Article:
Gene Therapy cures sickle cell in teenage boy

A French teenager’s sickle cell disease has been reversed using a pioneering gene therapy treatment. The world-first procedure at Necker Children’s Hospital in Paris offers hope to millions of people with the blood disorder.

Doctors removed his bone marrow – the part of the body that makes blood. They then genetically altered it in a lab to compensate for the defect in his DNA that caused the disease. The altered bone marrow has been making healthy red blood cells for 15 months. He is no longer on any medication.

The doctors are reluctant to call it a cure, but the sickle cell disease is in full remission.

Sickle cell disease causes normally round red blood cells, which carry oxygen around the body, to become shaped like a sickle.

These deformed cells can lock together to block the flow of blood around the body. This can cause intense pain, organ damage and can be fatal.

The teenager who received the treatment had so much internal damage he needed to have his spleen removed and his hips replaced.

Every month he had to go into hospital to have a blood transfusion to dilute his defective blood.

Sickle cell disease (SCD) affects millions of people throughout the world and is particularly common among those whose ancestors came from sub-Saharan Africa; Spanish-speaking regions in the Western Hemisphere (South America, the Caribbean, and Central America); Saudi Arabia; India; and Mediterranean countries such as Turkey, Greece, and Italy.

Engraftment with Transduced Cells and Therapeutic Gene Expression in the Patient. Panel A shows vector copy number values in blood nucleated cells and the short-lived CD15+ (neutrophils) fraction thereof over 15 months after infusion of transduced CD34+ cells. Initial values in transduced cells before the infusion are shown. Panel B shows total hemoglobin levels and calculated levels of each hemoglobin fraction based on high-performance liquid chromatography measurements of globin chains. The percent contribution of hemoglobin fractions at month 15 is also indicated. The hemoglobin A (HbA) levels are derived from the regular red-cell transfusions received by the patient before gene therapy and briefly thereafter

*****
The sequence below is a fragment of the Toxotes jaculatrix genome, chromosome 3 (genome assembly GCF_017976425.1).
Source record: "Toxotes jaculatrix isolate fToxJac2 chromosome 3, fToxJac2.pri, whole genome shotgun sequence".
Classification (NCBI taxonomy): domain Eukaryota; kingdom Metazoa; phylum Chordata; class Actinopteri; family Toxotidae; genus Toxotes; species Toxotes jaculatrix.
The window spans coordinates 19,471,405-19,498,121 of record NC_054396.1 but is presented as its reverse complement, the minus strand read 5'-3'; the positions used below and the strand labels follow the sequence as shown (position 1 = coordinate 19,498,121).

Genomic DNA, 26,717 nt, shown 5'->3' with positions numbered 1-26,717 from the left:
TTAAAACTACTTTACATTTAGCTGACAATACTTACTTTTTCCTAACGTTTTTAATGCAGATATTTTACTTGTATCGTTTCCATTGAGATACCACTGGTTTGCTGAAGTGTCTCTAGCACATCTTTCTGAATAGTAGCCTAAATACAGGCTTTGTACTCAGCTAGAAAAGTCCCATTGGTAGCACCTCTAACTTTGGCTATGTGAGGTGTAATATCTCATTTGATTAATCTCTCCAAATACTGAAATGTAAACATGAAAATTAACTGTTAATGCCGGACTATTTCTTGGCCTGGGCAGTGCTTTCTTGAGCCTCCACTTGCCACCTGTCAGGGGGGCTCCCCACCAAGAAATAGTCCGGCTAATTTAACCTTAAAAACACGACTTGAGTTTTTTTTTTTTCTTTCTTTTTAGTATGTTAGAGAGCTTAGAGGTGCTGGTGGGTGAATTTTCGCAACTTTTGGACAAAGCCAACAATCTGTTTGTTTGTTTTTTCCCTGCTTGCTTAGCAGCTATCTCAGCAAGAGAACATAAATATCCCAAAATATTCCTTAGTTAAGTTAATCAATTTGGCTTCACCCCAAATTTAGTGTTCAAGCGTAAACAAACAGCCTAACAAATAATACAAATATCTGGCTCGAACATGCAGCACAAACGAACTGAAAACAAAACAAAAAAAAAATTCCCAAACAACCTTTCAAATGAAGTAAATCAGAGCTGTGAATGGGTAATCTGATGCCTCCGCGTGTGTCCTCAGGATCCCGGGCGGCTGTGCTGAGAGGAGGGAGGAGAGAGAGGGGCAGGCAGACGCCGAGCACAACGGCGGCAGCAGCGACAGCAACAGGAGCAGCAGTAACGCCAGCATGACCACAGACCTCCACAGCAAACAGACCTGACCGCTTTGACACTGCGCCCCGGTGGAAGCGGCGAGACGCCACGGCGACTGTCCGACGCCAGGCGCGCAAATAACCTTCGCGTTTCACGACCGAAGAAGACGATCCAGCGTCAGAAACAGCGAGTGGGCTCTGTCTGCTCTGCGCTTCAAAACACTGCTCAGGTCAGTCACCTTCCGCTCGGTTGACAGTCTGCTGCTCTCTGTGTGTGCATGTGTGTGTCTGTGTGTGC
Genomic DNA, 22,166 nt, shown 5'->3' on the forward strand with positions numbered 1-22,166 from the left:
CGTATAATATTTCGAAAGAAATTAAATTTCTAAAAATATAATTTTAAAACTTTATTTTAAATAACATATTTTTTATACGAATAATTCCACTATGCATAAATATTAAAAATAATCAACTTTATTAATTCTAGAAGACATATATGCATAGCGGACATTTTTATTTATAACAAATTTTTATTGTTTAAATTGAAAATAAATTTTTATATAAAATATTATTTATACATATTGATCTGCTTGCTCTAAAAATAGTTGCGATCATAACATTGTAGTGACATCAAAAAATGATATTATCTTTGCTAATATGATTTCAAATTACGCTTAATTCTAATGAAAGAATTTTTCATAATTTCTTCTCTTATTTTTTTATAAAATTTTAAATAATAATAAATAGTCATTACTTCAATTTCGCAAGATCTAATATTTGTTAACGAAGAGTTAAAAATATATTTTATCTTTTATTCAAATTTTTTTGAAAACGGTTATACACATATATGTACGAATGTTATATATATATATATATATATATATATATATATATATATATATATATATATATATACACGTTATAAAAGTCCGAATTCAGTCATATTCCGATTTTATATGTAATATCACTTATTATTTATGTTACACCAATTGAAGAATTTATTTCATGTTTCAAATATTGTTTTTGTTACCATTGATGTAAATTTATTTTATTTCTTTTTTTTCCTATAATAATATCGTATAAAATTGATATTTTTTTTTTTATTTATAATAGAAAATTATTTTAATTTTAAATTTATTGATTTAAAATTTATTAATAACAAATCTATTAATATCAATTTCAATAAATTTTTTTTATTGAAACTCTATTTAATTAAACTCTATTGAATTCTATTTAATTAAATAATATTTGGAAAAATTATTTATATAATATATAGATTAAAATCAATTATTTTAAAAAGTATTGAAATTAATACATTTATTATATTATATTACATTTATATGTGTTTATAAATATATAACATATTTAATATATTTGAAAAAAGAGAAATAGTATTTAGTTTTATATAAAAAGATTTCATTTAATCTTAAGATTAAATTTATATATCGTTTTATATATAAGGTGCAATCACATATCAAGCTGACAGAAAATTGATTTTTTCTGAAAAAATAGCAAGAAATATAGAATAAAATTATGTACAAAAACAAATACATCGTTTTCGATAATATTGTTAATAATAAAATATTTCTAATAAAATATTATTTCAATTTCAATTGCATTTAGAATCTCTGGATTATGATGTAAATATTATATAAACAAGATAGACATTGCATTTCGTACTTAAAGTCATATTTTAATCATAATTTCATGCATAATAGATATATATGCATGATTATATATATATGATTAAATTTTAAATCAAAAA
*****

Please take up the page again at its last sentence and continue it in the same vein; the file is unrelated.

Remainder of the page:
New England Journal of Medicine – Gene Therapy in a Patient with Sickle Cell Disease


Sickle cell disease results from a homozygous missense mutation in the β-globin gene that causes polymerization of hemoglobin S. Gene therapy for patients with this disorder is complicated by the complex cellular abnormalities and challenges in achieving effective, persistent inhibition of polymerization of hemoglobin S. We describe our first patient treated with lentiviral vector–mediated addition of an antisickling β-globin gene into autologous hematopoietic stem cells. Adverse events were consistent with busulfan conditioning. Fifteen months after treatment, the level of therapeutic antisickling β-globin remained high (approximately 50% of β-like–globin chains) without recurrence of sickle crises and with correction of the biologic hallmarks of the disease. (Funded by Bluebird Bio and others; HGB-205 number.